Jen Welter made history this week by becoming the first female member of an NFL coaching staff.

During her rounds of interviews with the team, Welter revealed that her own experience playing professional football earned her paycheck not quite up to NFL standards.

Her salary for a 12-game season? A whopping twelve dollars -- one per game.

In fact, Welter still has the paycheck from her first season with the Dallas Diamonds in 2004, playing in the Women's Football Alliance.

"It was a dollar a game, but that's technically what made us pro," Welter told

Welter played 14 seasons in the WFA, winning four titles along the way. She also joined Team USA and won the gold medal twice at the International Federation of American Football's Women's World Championship.

"She is battle-tested and does have knowledge of the game," said Dawn Berndt, owner of the Dallas Diamonds and manager of Team USA, to ESPN. "Hopefully a lot of her athletes will give her an opportunity to show what she knows before they judge her on her size. She's a tiny package. But she's a tiny package with amazing heart and knowledge.

"Given the opportunity, she's going to excel."

Welter will join former NFL linebackers Bob Sanders and Larry Foote as coaching interns at Cardinals training camp. She may not have the money those two enjoy, but she's got the pedigree -- and a bright future.

Just when you thought Fetty Wap's hit song "Trap Queen" might be growing old, you get assurance that it's still alive and well.

That assurance comes from the Kansas City Royals, who are apparently big fans of the track. So much so that they challenged one another to reference its lyrics during post-game interviews Tuesday night.

After the 2-1 win over the Cleveland Indians, each Royals player had to use the phrase "1738," which appears in the intro of "Trap Queen," in his responses to media questions.

Reporters were perplexed -- then annoyed.

To the contrary, Andy McCullough. Some fans would call this stunt genius. Here's how the answers were constructed.[YIEDMO]

Since the average person still probably has no idea what's going on, here's a quick explainer: the Fetty Wap song uses the term 1738 in reference to Remy Martin 1738 cognac, which he thought was the most expensive liquor in the world, but was only the most expensive in the "urban district."

That doesn't explain why Royals players have taken to the phrase, but that's all the sense anyone can make of this public stunt -- so far, anyway.

Given the relative success, though, it seems only a matter of time before some pro sports team tries the same with Taylor Swift's album "1989."

At this point in the offseason, NFL players are used to working out away from team facilities. Rules in the league's Collect Bargaining Agreement prohibit players from training with a football at team headquarters.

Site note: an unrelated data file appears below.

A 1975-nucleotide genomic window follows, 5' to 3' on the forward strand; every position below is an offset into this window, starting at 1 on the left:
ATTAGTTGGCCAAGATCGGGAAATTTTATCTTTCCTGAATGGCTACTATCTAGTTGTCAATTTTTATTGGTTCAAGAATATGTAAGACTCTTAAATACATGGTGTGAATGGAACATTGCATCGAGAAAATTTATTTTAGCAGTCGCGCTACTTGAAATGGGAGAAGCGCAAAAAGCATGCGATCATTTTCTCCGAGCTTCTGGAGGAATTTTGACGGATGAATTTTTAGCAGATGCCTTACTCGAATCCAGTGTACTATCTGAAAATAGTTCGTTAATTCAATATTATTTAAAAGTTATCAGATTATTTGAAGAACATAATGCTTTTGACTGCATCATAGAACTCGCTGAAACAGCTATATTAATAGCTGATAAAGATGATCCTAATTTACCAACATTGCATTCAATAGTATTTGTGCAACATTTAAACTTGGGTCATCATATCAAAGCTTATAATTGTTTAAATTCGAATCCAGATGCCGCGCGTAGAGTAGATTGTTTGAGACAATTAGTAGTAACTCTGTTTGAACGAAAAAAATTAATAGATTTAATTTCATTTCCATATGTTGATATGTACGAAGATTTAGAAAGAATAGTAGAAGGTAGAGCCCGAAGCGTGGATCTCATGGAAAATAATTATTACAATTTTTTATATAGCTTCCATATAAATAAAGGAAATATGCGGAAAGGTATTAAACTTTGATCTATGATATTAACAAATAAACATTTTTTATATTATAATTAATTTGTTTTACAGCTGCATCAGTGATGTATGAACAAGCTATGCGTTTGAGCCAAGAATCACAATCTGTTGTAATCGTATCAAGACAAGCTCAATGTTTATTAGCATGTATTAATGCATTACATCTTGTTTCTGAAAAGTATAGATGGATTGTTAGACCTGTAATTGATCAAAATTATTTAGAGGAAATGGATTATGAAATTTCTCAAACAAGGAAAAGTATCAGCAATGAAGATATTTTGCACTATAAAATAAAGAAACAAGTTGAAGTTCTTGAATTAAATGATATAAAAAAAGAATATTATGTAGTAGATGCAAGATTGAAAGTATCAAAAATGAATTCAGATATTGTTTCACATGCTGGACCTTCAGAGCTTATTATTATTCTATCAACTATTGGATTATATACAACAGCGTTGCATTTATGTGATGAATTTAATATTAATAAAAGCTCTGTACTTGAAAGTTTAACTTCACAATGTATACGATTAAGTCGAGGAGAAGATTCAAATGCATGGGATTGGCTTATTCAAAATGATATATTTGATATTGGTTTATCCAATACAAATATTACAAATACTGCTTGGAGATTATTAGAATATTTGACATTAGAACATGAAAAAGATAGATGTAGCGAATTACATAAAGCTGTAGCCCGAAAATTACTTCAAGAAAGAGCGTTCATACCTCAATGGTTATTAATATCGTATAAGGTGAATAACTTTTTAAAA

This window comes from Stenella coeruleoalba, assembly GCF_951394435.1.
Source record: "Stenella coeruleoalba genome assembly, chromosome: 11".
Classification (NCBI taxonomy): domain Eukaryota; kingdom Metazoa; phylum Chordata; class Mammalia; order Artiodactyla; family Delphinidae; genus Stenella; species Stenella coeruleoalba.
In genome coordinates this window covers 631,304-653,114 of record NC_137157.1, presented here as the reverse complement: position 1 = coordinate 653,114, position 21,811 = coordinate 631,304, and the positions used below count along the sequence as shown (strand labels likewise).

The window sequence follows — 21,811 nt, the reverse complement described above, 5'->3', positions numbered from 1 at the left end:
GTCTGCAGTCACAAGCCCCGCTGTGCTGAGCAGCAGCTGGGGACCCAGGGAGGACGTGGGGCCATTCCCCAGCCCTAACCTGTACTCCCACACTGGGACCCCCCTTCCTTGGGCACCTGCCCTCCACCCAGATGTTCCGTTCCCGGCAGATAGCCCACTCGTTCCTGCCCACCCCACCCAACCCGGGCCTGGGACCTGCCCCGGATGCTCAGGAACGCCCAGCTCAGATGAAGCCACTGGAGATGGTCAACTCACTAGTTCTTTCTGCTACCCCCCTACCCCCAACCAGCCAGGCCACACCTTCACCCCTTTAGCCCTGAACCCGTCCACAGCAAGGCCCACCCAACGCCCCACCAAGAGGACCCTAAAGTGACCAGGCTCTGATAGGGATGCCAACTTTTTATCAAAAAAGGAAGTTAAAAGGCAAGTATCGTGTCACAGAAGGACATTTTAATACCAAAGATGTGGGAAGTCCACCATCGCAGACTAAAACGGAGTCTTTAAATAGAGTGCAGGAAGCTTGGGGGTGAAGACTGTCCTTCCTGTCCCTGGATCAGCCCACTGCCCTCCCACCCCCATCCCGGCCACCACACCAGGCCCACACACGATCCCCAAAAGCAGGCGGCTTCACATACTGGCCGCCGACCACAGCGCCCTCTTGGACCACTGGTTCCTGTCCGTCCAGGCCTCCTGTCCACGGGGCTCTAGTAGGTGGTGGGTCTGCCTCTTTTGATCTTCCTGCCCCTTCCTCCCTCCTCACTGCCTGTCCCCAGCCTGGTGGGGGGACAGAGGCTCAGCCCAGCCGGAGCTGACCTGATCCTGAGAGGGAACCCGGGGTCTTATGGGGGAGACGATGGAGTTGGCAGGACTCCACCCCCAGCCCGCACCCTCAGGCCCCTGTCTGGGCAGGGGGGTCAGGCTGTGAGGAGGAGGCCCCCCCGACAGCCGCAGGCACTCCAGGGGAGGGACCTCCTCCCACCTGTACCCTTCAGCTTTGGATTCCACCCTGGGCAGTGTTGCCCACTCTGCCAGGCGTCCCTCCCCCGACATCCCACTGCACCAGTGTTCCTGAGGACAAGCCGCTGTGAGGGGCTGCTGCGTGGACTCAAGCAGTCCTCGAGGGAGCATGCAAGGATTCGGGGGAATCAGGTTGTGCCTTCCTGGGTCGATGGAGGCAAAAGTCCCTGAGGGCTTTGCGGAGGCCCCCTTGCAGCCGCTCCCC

Justin Tucker knows this all too well, having to find different places to kick over the offseason. This week, Tucker needed to find a field, and he didn't have to look far.

Earlier this summer, Tucker chose to work out in Baltimore's Patterson Park. He didn't share his plans with other people, but after fans spied him and helped him run down balls launched across the field, Tucker had an idea.

Practicing with fans, he realized, created a mutual benefit.

"I had a bunch of helpers out here," Tucker said. "A bunch of people shagging ball and throwing them back for me. Then I thought, 'Well shoot, I might as well make this a mini community event.'"

So Tucker took to Twitter to advertise.

The more people that came to his practice, the more help he'd get and the louder the environment became. Fans enjoyed a great experience, while Tucker saved himself the trouble of booting kicks and then running them down himself.

It remains to be seen whether kicking with fans will help Tucker, who finished eighth in fields goals made last year. Either way, it seems like fun for those kids.

Even when there's snow on the ground, the kids play soccer. If you lived in arctic Canada, you'd know better than to wait for the landscape to thaw.

Soccer may seem a bit out of place in the distant, cold province of Nunavut, and in many ways, it is. But soccer has gained traction because of its accessibility: It's a relatively cheap sport to play, much cheaper than hockey, and cheaper even than hunting, which is the preferred form of recreation among the Inuit peoples.

And, as featured in a New York Times story by Jere Longman, soccer has proven to be an important outlet for the youth in Iqaluit, where the suicide rate is 10 times the Canadian national average. The harsh landscape, combined with long, dark winters and a high cost of living, create a tough situation for many Inuit.

Another complication: The people living in Iqaluit are traditionally nomadic peoples that have been trying for decades to figure out community living. The social and environmental strains place a hard burden on the youth.